* National League Baseball Is Boring And Other Observations

Houston wins a 4-1 snoozer in NLCS game 2.

Houston (yawn) beat St. Louis (yawn) in the second game (yawn) of the NLCS. This was a boring game to watch. And I like baseball. A lot.

Why on earth does Fox bid on the MLB post-season broadcast rights? I’d rather hear two beer-drinking fans in the stands than the Fox crew. I think Steve Lyons said that Reggie Sanders “forgot to put his feet down” when he fell trying to catch a fly ball. Yeah, I’m sure that’s what is was.

I have always followed the American League closer than the National League, in part because I am a Red Sox fan and in part because I like American League baseball better than National League baseball.

I first started watching baseball in the early 1970s when the DH was a new invention in the AL. Self-proclaimed baseball “purists” hate the Al and prefer NL-style baseball, where the pitcher bats for himself. The NL proponents will tell you that there is more strategy with NL-style baseball, since you have to consider when the pitcher will be batting, when you should pinch-hit for him, when to pull double switches, and so on. I’ll tell you what takes strategy: trying to figure out how to pitch to David Ortiz and Manny Ramirez back to back. Double-switch that!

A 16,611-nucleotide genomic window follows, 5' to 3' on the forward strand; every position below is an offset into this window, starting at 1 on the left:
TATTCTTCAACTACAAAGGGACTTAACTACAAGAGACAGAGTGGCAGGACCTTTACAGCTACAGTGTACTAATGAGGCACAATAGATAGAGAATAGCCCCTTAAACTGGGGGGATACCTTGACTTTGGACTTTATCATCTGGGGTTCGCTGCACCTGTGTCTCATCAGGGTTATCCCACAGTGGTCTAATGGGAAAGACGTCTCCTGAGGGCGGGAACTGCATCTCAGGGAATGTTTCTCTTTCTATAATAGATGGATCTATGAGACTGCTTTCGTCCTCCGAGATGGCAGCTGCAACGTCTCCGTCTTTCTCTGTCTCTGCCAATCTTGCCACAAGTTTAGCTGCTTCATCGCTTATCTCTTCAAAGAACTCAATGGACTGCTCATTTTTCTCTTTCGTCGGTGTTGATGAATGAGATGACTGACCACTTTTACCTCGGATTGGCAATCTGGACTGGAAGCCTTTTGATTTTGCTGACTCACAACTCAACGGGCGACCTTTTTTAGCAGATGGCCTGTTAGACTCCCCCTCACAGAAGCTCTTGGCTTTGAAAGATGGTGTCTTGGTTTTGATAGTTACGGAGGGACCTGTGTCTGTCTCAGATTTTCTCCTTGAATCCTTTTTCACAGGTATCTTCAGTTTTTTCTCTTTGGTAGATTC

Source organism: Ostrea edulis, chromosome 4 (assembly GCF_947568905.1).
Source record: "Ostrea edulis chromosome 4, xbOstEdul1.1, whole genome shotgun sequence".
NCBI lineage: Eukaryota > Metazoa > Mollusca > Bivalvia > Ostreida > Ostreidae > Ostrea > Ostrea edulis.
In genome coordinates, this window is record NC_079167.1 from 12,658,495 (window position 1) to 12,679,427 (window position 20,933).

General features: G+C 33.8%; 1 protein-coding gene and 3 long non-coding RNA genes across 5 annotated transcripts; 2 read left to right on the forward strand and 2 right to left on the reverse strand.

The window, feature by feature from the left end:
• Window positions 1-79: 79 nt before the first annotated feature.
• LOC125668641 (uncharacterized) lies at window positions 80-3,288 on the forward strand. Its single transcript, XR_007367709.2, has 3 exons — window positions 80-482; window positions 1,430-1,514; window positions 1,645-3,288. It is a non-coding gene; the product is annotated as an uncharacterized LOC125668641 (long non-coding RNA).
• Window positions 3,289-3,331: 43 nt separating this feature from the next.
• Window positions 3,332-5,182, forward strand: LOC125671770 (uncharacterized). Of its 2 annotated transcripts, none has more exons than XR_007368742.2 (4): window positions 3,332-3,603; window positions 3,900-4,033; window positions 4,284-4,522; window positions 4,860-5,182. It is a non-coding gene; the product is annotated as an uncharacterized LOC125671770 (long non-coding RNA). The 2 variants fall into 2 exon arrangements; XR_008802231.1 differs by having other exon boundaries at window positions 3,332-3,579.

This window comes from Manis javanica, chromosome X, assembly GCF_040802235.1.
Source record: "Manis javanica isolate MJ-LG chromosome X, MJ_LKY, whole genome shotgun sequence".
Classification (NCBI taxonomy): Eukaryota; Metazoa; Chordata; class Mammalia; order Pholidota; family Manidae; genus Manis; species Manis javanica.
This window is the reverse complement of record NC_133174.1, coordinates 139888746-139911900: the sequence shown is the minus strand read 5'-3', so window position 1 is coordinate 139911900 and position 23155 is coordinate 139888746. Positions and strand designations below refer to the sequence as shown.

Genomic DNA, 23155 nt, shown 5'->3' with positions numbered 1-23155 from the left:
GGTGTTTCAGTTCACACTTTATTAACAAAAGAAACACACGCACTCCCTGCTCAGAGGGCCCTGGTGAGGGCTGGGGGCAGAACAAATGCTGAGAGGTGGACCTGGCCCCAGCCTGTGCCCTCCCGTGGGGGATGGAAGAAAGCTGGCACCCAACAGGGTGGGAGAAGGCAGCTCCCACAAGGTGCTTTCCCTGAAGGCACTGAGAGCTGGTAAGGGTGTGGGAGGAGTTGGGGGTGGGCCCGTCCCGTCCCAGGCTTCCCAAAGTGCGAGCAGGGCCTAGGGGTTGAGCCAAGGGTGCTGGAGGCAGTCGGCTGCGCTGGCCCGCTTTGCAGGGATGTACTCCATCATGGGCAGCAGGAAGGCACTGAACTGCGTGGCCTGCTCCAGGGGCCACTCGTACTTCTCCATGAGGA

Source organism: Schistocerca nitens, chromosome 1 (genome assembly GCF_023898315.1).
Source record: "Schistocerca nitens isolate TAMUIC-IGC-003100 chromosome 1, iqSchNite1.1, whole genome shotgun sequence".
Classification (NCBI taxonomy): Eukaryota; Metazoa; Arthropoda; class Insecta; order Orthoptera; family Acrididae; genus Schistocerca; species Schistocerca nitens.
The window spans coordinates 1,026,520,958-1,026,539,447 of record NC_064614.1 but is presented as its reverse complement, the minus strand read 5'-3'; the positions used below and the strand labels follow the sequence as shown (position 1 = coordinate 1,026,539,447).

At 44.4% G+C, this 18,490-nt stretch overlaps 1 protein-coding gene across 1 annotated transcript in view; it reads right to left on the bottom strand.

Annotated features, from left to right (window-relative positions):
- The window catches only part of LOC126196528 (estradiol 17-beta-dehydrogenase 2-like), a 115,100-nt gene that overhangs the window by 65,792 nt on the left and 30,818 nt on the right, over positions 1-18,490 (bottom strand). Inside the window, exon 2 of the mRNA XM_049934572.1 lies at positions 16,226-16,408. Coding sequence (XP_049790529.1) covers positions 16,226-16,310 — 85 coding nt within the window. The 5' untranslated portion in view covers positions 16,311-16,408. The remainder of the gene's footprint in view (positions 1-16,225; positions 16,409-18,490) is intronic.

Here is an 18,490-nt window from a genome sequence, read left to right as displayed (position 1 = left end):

As pitchers age, then tend to end up in the NL (which is aptly nicknamed the “senior circuit”) because they have to (get to?) pitch less in the NL. In the NL, a pitcher can be removed from a game for “strategic reasons” when his team needs a key hit, plus he only has to pitch to eight real hitters. So a National League pitcher’s ERAs and other pitching stats will be better than their AL counterparts, who have to face nine real hitters (one of whom may be named David Ortiz). This may explain whey the AL has dominated the NL in recent years in the World Series, inter-league play, and the All Star game.

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